To the Editor:
I read with great sadness and indignation Sarah Sentilles’ indictment of Teach for America (“A Teacher’s Enlightenment,”Commentary, Sept. 7, 2005). Her complaint with the organization, she says, is that folks who enter Teach for America are simply there to pad their résumés, and then move on to what they “really want to do” after two years of service. She also characterizes TFA recruits as young adults from wealthy (white) families who have, in her words, “no awareness of their privilege.”
While these critiques may accurately describe motivations for entering teaching and may explain her inability to find success in the classroom, she would be wise not to generalize her experience to that of the thousands of other teachers who have successfully served in Teach for America—especially because the diversity of TFA members is the envy of any professional recruiter (approximately one-third minority, over one-half women, all with stellar academic credentials).
Ms. Sentilles also poses a philosophical complaint that there are better ways to prepare teachers, and that long-term solutions for the teacher shortage are necessary. It is hardly logical to blame this on Teach for America. To my knowledge, the existence of Teach for America doesn’t preclude any of the needed reforms she describes.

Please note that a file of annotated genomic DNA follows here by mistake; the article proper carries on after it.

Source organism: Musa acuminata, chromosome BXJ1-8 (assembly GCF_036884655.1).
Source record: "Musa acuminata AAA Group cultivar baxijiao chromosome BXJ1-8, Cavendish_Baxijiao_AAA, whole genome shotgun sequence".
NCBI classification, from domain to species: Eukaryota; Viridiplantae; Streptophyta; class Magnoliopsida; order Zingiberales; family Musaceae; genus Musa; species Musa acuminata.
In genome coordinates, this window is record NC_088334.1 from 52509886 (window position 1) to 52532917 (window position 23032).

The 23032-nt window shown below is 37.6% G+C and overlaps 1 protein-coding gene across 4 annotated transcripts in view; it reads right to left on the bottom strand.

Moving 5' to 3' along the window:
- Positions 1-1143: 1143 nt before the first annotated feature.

My final objection to her characterization of TFA teachers is that it just doesn’t square with my observations. I lead a school in our nation’s third-poorest county, and over one-fourth of the faculty members are alumni of Teach for America who have made a long-term commitment to education. Students in these teachers’ classrooms have closed the achievement gap, are on track for college success, and consistently out-achieve their peers in more affluent communities.
It is also my experience that these teachers are exceptional at relating to young people and are embraced by the families we serve.
A version of this article appeared in the October 05, 2005 edition of Education Week as Comments on TFA Missed the Mark